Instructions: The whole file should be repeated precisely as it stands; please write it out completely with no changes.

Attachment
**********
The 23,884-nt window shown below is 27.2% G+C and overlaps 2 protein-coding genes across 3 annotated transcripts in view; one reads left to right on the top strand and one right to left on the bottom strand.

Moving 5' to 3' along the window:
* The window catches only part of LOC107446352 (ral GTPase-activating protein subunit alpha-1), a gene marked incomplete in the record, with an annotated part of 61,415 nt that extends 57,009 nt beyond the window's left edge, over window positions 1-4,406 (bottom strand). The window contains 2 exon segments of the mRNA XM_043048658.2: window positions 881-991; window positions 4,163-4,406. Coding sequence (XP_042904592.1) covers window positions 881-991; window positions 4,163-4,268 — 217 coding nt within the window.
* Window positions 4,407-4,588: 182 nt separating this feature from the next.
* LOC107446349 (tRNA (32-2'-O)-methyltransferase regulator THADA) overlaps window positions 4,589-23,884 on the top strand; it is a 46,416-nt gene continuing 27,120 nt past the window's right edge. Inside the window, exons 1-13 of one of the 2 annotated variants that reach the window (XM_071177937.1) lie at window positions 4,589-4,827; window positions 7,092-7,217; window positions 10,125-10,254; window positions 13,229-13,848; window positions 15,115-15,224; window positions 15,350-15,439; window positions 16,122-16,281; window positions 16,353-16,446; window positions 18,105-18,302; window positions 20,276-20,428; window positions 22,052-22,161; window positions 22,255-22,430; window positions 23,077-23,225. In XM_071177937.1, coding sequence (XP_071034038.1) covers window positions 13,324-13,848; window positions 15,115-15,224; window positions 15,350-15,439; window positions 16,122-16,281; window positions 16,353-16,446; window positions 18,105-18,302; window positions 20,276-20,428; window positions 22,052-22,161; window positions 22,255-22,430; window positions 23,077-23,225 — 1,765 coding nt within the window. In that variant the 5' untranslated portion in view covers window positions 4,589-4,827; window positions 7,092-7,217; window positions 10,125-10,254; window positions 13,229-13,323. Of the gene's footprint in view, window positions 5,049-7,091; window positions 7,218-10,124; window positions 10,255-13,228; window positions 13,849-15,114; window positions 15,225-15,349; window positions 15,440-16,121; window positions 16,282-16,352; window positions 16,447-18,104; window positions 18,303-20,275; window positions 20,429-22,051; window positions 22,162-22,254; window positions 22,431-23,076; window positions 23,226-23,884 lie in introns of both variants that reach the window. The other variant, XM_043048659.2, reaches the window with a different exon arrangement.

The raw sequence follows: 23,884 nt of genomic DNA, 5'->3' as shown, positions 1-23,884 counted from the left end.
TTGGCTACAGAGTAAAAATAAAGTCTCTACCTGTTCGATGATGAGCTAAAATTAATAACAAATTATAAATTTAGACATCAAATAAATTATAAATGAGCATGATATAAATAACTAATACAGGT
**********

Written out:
The 23,884-nt window shown below is 27.2% G+C and overlaps 2 protein-coding genes across 3 annotated transcripts in view; one reads left to right on the top strand and one right to left on the bottom strand.

Moving 5' to 3' along the window:
* The window catches only part of LOC107446352 (ral GTPase-activating protein subunit alpha-1), a gene marked incomplete in the record, with an annotated part of 61,415 nt that extends 57,009 nt beyond the window's left edge, over window positions 1-4,406 (bottom strand). The window contains 2 exon segments of the mRNA XM_043048658.2: window positions 881-991; window positions 4,163-4,406. Coding sequence (XP_042904592.1) covers window positions 881-991; window positions 4,163-4,268 — 217 coding nt within the window.
* Window positions 4,407-4,588: 182 nt separating this feature from the next.
* LOC107446349 (tRNA (32-2'-O)-methyltransferase regulator THADA) overlaps window positions 4,589-23,884 on the top strand; it is a 46,416-nt gene continuing 27,120 nt past the window's right edge. Inside the window, exons 1-13 of one of the 2 annotated variants that reach the window (XM_071177937.1) lie at window positions 4,589-4,827; window positions 7,092-7,217; window positions 10,125-10,254; window positions 13,229-13,848; window positions 15,115-15,224; window positions 15,350-15,439; window positions 16,122-16,281; window positions 16,353-16,446; window positions 18,105-18,302; window positions 20,276-20,428; window positions 22,052-22,161; window positions 22,255-22,430; window positions 23,077-23,225. In XM_071177937.1, coding sequence (XP_071034038.1) covers window positions 13,324-13,848; window positions 15,115-15,224; window positions 15,350-15,439; window positions 16,122-16,281; window positions 16,353-16,446; window positions 18,105-18,302; window positions 20,276-20,428; window positions 22,052-22,161; window positions 22,255-22,430; window positions 23,077-23,225 — 1,765 coding nt within the window. In that variant the 5' untranslated portion in view covers window positions 4,589-4,827; window positions 7,092-7,217; window positions 10,125-10,254; window positions 13,229-13,323. Of the gene's footprint in view, window positions 5,049-7,091; window positions 7,218-10,124; window positions 10,255-13,228; window positions 13,849-15,114; window positions 15,225-15,349; window positions 15,440-16,121; window positions 16,282-16,352; window positions 16,447-18,104; window positions 18,303-20,275; window positions 20,429-22,051; window positions 22,162-22,254; window positions 22,431-23,076; window positions 23,226-23,884 lie in introns of both variants that reach the window. The other variant, XM_043048659.2, reaches the window with a different exon arrangement.

The raw sequence follows: 23,884 nt of genomic DNA, 5'->3' as shown, positions 1-23,884 counted from the left end.
TTGGCTACAGAGTAAAAATAAAGTCTCTACCTGTTCGATGATGAGCTAAAATTAATAACAAATTATAAATTTAGACATCAAATAAATTATAAATGAGCATGATATAAATAACTAATACAGGT